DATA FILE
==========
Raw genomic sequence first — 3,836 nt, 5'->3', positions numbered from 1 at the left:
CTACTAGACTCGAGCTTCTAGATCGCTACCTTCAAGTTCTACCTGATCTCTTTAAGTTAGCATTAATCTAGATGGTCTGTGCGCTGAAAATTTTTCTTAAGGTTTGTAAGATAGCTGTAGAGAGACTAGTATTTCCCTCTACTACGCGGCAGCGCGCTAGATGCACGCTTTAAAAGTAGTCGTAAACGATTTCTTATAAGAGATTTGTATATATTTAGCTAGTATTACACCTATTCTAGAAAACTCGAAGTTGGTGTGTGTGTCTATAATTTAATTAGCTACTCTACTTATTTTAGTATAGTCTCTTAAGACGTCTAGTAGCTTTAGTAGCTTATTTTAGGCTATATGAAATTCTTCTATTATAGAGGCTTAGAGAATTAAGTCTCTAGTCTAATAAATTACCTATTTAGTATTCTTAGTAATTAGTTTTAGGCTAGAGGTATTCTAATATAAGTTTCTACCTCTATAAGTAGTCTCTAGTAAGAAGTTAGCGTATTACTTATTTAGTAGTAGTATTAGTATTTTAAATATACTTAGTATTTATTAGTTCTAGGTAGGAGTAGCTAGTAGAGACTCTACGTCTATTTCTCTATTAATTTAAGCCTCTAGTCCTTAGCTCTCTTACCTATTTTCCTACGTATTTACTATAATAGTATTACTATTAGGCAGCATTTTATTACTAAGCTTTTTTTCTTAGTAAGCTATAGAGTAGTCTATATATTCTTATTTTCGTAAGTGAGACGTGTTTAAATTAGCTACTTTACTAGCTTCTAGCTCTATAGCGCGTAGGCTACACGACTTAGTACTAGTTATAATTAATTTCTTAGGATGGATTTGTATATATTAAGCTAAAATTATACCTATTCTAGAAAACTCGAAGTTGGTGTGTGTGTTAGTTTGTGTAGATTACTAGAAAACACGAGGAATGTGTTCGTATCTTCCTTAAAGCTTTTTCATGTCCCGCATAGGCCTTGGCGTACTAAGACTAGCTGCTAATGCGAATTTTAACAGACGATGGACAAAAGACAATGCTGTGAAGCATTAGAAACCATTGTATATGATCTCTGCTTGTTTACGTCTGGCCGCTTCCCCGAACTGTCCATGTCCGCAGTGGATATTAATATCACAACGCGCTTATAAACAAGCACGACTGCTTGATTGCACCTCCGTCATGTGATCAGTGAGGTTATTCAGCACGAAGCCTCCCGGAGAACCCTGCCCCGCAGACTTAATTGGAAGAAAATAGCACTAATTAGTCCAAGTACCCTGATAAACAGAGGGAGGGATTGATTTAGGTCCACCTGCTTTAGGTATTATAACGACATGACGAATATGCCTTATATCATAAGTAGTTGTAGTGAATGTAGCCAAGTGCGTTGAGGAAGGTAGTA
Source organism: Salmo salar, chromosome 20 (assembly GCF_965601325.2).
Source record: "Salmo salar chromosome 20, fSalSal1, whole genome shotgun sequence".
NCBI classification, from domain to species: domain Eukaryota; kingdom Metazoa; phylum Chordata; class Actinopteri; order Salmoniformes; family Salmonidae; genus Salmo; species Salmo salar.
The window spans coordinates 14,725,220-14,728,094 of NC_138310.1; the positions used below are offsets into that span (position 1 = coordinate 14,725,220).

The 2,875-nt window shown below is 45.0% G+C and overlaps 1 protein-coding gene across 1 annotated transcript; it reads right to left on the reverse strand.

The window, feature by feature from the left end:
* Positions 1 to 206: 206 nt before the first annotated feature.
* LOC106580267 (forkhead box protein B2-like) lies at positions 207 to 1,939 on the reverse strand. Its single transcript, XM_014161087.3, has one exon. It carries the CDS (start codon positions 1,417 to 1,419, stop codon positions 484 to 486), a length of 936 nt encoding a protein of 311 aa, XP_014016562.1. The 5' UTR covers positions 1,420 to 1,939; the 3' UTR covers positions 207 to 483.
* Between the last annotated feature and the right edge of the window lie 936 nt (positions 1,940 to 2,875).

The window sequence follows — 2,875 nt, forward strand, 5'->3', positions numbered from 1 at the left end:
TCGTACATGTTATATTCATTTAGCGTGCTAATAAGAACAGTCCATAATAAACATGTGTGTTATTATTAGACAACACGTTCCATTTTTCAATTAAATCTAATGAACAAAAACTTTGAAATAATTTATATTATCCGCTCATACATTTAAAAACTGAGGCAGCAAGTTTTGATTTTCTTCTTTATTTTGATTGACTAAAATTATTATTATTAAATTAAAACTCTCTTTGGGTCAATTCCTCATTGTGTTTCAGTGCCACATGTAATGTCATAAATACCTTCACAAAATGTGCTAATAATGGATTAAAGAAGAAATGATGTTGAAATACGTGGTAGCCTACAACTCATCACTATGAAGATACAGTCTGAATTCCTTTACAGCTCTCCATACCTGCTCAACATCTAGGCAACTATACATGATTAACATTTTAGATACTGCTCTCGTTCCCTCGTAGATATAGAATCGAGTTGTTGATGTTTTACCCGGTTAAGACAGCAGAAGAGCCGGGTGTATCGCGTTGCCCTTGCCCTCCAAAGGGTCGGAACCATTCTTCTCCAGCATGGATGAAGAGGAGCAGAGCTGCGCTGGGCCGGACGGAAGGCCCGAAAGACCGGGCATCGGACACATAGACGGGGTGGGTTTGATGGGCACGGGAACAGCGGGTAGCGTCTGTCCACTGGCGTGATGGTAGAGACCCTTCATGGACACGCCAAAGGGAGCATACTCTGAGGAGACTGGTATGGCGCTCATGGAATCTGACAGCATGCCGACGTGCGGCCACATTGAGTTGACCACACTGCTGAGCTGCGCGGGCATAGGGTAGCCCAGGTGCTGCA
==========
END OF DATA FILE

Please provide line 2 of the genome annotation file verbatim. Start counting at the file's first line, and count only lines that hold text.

CTACTAGACTCGAGCTTCTAGATCGCTACCTTCAAGTTCTACCTGATCTCTTTAAGTTAGCATTAATCTAGATGGTCTGTGCGCTGAAAATTTTTCTTAAGGTTTGTAAGATAGCTGTAGAGAGACTAGTATTTCCCTCTACTACGCGGCAGCGCGCTAGATGCACGCTTTAAAAGTAGTCGTAAACGATTTCTTATAAGAGATTTGTATATATTTAGCTAGTATTACACCTATTCTAGAAAACTCGAAGTTGGTGTGTGTGTCTATAATTTAATTAGCTACTCTACTTATTTTAGTATAGTCTCTTAAGACGTCTAGTAGCTTTAGTAGCTTATTTTAGGCTATATGAAATTCTTCTATTATAGAGGCTTAGAGAATTAAGTCTCTAGTCTAATAAATTACCTATTTAGTATTCTTAGTAATTAGTTTTAGGCTAGAGGTATTCTAATATAAGTTTCTACCTCTATAAGTAGTCTCTAGTAAGAAGTTAGCGTATTACTTATTTAGTAGTAGTATTAGTATTTTAAATATACTTAGTATTTATTAGTTCTAGGTAGGAGTAGCTAGTAGAGACTCTACGTCTATTTCTCTATTAATTTAAGCCTCTAGTCCTTAGCTCTCTTACCTATTTTCCTACGTATTTACTATAATAGTATTACTATTAGGCAGCATTTTATTACTAAGCTTTTTTTCTTAGTAAGCTATAGAGTAGTCTATATATTCTTATTTTCGTAAGTGAGACGTGTTTAAATTAGCTACTTTACTAGCTTCTAGCTCTATAGCGCGTAGGCTACACGACTTAGTACTAGTTATAATTAATTTCTTAGGATGGATTTGTATATATTAAGCTAAAATTATACCTATTCTAGAAAACTCGAAGTTGGTGTGTGTGTTAGTTTGTGTAGATTACTAGAAAACACGAGGAATGTGTTCGTATCTTCCTTAAAGCTTTTTCATGTCCCGCATAGGCCTTGGCGTACTAAGACTAGCTGCTAATGCGAATTTTAACAGACGATGGACAAAAGACAATGCTGTGAAGCATTAGAAACCATTGTATATGATCTCTGCTTGTTTACGTCTGGCCGCTTCCCCGAACTGTCCATGTCCGCAGTGGATATTAATATCACAACGCGCTTATAAACAAGCACGACTGCTTGATTGCACCTCCGTCATGTGATCAGTGAGGTTATTCAGCACGAAGCCTCCCGGAGAACCCTGCCCCGCAGACTTAATTGGAAGAAAATAGCACTAATTAGTCCAAGTACCCTGATAAACAGAGGGAGGGATTGATTTAGGTCCACCTGCTTTAGGTATTATAACGACATGACGAATATGCCTTATATCATAAGTAGTTGTAGTGAATGTAGCCAAGTGCGTTGAGGAAGGTAGTA